a chair to take root.
the „swag leg chair“ by george nelson dates back to 1958 – but would still be a perfect fit in any science fiction movie today. the innovative design resulted from nelson’s demands for the development of his swag leg group, which includes chairs, a secretary and various tables. the elegantly curved legs were to be made of steel and processed by machine. and although the chair naturally looks extremely casual and cool, this has nothing to do with the youthful spirit of the 21st century: „swag“ here means the process of „swaging“, in English „pressing“ (metal pressing is still a widespread method of forming).
the frame is actually a combination of the classic „four-legged friend“ with the idea of a central axis. or, to put it more poetically by a contemporary: „like four tree roots growing out of the ground and uniting to form a strong trunk“. for the plastic seat shell, nelson used – with their permission – charles and ray eames patented moulding process. he developed a shell consisting of two individual parts: seat and backrest, which were then connected with metal clips (glued in later versions, by the way). the resulting gap ensures better ventilation of the back when sitting for longer periods – as if rooted, so to speak.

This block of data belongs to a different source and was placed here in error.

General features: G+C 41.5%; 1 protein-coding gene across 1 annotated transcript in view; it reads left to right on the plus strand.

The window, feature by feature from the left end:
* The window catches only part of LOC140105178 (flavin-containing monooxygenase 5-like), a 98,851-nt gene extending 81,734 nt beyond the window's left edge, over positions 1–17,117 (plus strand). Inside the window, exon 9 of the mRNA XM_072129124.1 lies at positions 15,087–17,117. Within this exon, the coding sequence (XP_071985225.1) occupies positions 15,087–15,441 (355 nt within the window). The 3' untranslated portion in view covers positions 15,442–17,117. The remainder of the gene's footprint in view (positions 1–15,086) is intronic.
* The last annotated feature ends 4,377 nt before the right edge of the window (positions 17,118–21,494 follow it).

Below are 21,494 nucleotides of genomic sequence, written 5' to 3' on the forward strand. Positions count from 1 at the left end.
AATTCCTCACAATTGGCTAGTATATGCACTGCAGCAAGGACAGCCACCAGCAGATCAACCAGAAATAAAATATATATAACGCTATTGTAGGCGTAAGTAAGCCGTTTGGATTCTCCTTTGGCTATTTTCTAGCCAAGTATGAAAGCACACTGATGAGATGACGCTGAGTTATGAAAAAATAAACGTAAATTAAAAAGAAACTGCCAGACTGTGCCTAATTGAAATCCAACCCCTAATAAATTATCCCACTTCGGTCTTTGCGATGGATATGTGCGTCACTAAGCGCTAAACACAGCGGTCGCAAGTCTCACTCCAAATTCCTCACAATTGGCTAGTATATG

our example in a warm grey probably comes from the two-year phase of the clamped backrests and is in very good condition. nevertheless, it is of course an over 50 year old collector’s item, so it’s more something for the library than for the children’s room.